New York community groups launch sugar kelp restoration project; NOAA announces partnership to fight bull kelp decline

Sugar kelp on the beach
Sugar kelp on the beach I Photo courtesy of COULANGES/Shutterstock
4 Min

SeafoodSource is closely following seaweed innovation by compiling a regular round-up of updates from the sector.

- Save the Great South Bay (STGSB) and Rotary Environmental Action Coalition of Huntington (REACH) are among several organizations on Long Island, New York, U.S.A., that are partnering to bolster suger kelp cultivation efforts.

The project is necessary, according to REACH, because sugar kelp has been facing overharvesting in the area. 

“We would love for an industry on Long Island to develop around sugar kelp ... it just hasn’t gotten its footing yet,” Huntington-Northport Oyster Reef Project Coordinator James Wiley said. 

With seasonal transitions, REACH plans to focus on sugar kelp cultivation before returning attention to oyster restoration, according to Huntington Now.

- NOAA Fisheries announced a partnership with the Greater Farallones Association to combat the decline of bull kelp forests.

NOAA awarded USD 4.9 million (EUR 4.5 million) to the Greater Farallones Association from the Bipartisan Infrastructure Law Act to rejuvenate bull kelp in the Greater Farallones National Marine Sanctuary.

"I think, for a long time, a lot of folks didn't realize how important kelp forests are until we lost them," Greater Farallones Association and Greater Farallones and Cordell Bank National Marine Sanctuaries Project Manager Rietta Hohman said in a release. "This loss has reverberated through the local communities and tribes who hold the kelp forests in great cultural significance. Finally, being able to take steps toward recovery, is amazing, even if it’s going to take a while before we see robust results."

The project will conduct research to advance kelp-restoration techniques, remove purple sea urchins to create kelp ecosystems, restore kelp forests at spots with high potential for recovery, and support local jobs for commercial urchin divers and small businesses.

- DLG Benelux, the organizers of the annual Seagriculture Conference, announced the first in-person Seagriculture Asia-Pacific conference. The event will take place in Adelaide, Australia, from 18 to 20 March 2025. 

Seagriculture Asia-Pacific took place for the first time in 2023, held fully online. The event joined more than 180 attendees with 31 countries represented, DLG Benelux said.

“DLG Benelux is proud to collaborate with the Australian Sustainable Seaweed Alliance, showing our dedication to fostering collaboration and growth within the seaweed industry,” DLG Benelux Managing Director Kuno Jacobs said in a release. “The decision to host an in-person event marks a significant step forward in establishing a robust foundation for the expansion and enhancement of the Seagriculture Conference series."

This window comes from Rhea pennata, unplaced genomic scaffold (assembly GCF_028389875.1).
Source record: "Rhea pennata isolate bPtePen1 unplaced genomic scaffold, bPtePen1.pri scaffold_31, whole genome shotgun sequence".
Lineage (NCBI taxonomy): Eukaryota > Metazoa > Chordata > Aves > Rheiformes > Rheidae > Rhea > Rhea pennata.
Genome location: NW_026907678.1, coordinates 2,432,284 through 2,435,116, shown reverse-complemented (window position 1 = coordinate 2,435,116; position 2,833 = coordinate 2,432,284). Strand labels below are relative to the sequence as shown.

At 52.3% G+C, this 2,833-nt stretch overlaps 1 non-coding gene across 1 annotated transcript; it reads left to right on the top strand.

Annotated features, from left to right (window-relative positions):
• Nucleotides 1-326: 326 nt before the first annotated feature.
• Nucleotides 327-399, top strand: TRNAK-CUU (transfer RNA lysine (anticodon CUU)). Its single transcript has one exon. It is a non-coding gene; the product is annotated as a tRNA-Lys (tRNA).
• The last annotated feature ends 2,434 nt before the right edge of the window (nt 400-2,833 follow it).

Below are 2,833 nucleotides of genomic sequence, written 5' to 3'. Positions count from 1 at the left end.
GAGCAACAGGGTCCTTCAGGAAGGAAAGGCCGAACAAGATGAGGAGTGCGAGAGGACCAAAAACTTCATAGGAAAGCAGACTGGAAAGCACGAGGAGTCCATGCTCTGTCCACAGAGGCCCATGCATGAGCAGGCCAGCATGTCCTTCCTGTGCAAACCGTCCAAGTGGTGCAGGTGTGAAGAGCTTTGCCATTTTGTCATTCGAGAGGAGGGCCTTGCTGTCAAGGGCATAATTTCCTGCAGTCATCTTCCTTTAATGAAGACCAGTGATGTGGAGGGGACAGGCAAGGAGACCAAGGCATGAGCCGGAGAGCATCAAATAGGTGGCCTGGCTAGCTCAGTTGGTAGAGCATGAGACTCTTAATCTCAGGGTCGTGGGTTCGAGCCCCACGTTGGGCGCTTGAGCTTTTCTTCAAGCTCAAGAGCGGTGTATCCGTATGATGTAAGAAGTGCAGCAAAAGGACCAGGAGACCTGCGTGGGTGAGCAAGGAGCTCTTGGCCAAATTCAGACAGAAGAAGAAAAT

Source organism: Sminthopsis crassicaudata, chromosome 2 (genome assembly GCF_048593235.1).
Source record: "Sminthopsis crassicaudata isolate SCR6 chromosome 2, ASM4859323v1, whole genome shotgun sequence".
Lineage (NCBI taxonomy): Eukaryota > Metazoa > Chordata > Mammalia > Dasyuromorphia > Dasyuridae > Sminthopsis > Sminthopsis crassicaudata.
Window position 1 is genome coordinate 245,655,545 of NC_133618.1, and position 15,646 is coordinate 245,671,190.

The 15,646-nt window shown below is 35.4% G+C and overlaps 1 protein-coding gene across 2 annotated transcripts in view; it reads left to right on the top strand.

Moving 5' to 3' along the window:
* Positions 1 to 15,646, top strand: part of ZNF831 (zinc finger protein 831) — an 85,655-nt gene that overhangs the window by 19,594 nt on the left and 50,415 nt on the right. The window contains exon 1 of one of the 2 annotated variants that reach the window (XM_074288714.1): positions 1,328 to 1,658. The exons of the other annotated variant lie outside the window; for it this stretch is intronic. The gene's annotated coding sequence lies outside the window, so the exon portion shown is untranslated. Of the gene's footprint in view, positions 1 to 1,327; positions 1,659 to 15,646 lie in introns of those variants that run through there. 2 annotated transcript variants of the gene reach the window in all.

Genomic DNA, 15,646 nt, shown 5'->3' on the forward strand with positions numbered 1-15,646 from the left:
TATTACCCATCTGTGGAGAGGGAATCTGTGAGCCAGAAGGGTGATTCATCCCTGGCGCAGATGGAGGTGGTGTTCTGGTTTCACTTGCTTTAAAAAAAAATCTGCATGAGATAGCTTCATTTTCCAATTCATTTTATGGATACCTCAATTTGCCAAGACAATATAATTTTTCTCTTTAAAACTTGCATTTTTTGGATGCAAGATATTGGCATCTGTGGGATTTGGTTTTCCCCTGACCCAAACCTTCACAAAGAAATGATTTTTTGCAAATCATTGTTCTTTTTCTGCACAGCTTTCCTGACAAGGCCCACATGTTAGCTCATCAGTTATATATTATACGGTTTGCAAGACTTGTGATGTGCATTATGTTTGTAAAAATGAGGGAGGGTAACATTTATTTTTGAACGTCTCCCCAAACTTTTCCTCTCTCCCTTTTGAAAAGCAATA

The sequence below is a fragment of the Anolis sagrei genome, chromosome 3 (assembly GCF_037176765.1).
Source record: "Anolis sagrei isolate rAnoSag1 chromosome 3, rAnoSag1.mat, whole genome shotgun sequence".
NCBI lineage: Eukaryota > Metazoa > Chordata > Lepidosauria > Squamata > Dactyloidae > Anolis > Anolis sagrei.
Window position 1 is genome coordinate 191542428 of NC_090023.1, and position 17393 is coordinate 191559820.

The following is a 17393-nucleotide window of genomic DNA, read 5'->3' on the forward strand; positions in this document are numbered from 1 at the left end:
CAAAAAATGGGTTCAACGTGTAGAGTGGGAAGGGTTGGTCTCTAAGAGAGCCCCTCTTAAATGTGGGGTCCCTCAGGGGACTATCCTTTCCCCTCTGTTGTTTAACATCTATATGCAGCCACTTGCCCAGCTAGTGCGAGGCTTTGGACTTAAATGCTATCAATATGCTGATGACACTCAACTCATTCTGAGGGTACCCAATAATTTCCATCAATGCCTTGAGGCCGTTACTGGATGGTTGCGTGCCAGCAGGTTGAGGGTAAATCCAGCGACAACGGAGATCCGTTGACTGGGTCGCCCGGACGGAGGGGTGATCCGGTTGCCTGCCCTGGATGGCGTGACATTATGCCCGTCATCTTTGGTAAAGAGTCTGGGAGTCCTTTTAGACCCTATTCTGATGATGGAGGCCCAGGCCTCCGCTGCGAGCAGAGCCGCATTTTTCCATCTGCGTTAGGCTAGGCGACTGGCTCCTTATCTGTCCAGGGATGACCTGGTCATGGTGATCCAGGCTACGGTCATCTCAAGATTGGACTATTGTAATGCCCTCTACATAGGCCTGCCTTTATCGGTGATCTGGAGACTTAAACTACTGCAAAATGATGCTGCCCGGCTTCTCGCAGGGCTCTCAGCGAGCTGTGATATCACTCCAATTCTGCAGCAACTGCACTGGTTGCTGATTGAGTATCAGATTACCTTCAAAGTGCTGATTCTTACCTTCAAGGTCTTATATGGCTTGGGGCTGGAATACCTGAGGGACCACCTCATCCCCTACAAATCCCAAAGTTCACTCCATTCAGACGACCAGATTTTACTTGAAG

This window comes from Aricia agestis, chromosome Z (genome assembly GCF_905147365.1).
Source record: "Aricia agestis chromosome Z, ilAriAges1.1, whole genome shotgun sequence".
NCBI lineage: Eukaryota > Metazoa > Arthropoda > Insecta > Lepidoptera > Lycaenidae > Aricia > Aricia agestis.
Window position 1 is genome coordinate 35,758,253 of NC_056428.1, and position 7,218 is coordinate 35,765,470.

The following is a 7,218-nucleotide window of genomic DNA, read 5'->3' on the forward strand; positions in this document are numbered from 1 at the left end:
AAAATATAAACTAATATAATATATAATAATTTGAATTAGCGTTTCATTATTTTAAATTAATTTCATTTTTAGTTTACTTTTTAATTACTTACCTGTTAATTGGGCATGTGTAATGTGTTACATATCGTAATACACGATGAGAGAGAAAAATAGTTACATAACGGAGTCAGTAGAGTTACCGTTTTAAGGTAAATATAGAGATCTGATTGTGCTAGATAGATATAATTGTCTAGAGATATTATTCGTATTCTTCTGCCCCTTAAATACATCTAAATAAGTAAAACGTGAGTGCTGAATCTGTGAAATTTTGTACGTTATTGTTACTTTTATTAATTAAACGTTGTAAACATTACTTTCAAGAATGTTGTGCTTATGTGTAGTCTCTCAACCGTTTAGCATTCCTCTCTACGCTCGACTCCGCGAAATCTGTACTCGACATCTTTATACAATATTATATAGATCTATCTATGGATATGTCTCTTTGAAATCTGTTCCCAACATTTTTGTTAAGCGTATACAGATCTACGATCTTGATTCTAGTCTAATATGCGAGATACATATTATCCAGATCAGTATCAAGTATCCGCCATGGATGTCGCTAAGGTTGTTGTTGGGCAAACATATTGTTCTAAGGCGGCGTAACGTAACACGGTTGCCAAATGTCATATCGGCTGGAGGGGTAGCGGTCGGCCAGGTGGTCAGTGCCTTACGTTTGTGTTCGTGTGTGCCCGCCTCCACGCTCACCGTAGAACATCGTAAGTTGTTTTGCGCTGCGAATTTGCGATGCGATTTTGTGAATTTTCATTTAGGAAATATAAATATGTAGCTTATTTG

The event will allow participants to join a site visit on 18 March 2025 to the South Australian Research and Development Institute (SARDI), an institution working to increase the productivity, adaptability, and economy of Australia's agriculture and sustainability. 

- The Central Marine Fisheries Research Institute (CMFRI) announced that P.K. Mishra, the principal secretary to the prime minister of India, visited seaweed-farming sites developed by CMFRI, located along India-Pakistan border marine waters in Gujarat, India.

The monumental visit highlighted the larger context of a project ensuring political and social security, along with farmer well-being, to accelerate India’s seaweed sector, the CMFRI said.

“The Principal Secretary expressed his keen interest in discussions about the economics of production and the socioeconomic implications of this project,” the CMFRI said in a release. “The project's strategic significance, particularly in regions situated along the sentient Indo-Pak border, is one of the key highlights of the project.”

- Boca Raton, Florida, U.S.A.-based Florida Atlantic University's (FAU) Harbor Branch Oceanographic Institute secured a USD 1.3 million (EUR 1.2 million) grant from the Florida Department of Emergency Management to remove sargassum from the state's seaweed belt.

The sargassum has posed challenges to ecosystems and economies across the Caribbean over the past decade, particularly in the past year, according to FloridaRealtors.

FAU's project, "Mitigating Sargassum Inundation Impacts to Nearshore Waters and Beaches in Florida," works toward the feasibility of in-water sargassum harvesting. 

“Sargassum is becoming a devastating mainstay in parts of Florida’s coastal communities, particularly in the Florida Keys, where massive blooms continue to recur,” FAU Harbor Branch Principal Researcher Brian Lapointe said. “Economically, a ‘severe’ Sargassum event could have more than a USD 20 million [EUR 18 million] impact in just the Keys alone. Environmentally, these blooms can potentially harm humans, exacerbate eutrophication, resulting in die-offs of seagrasses and corals, and kill recreational and commercially important species.”

- Researchers at the Germany-based Technical University of Munich (TUM) believe small microbots made from seaweed, similar to human cells, hold the potential to revolutionize treatments for cancer and other diseases. 

These microrobots, according to Yahoo News, which are made from seaweed, have a soft texture, similar to human cells, are tiny, comparable to as wide as a human hair, and can be controlled wirelessly.

“We are using these microrobots to build tissues under synthetic conditions,” TUM Lead Researcher Berna Ozkale Edelmann said. “The whole point of this is to then – in the future – repair damaged tissue or organs based on the patient – sort of like manufacturing cars in a robotic factory.”

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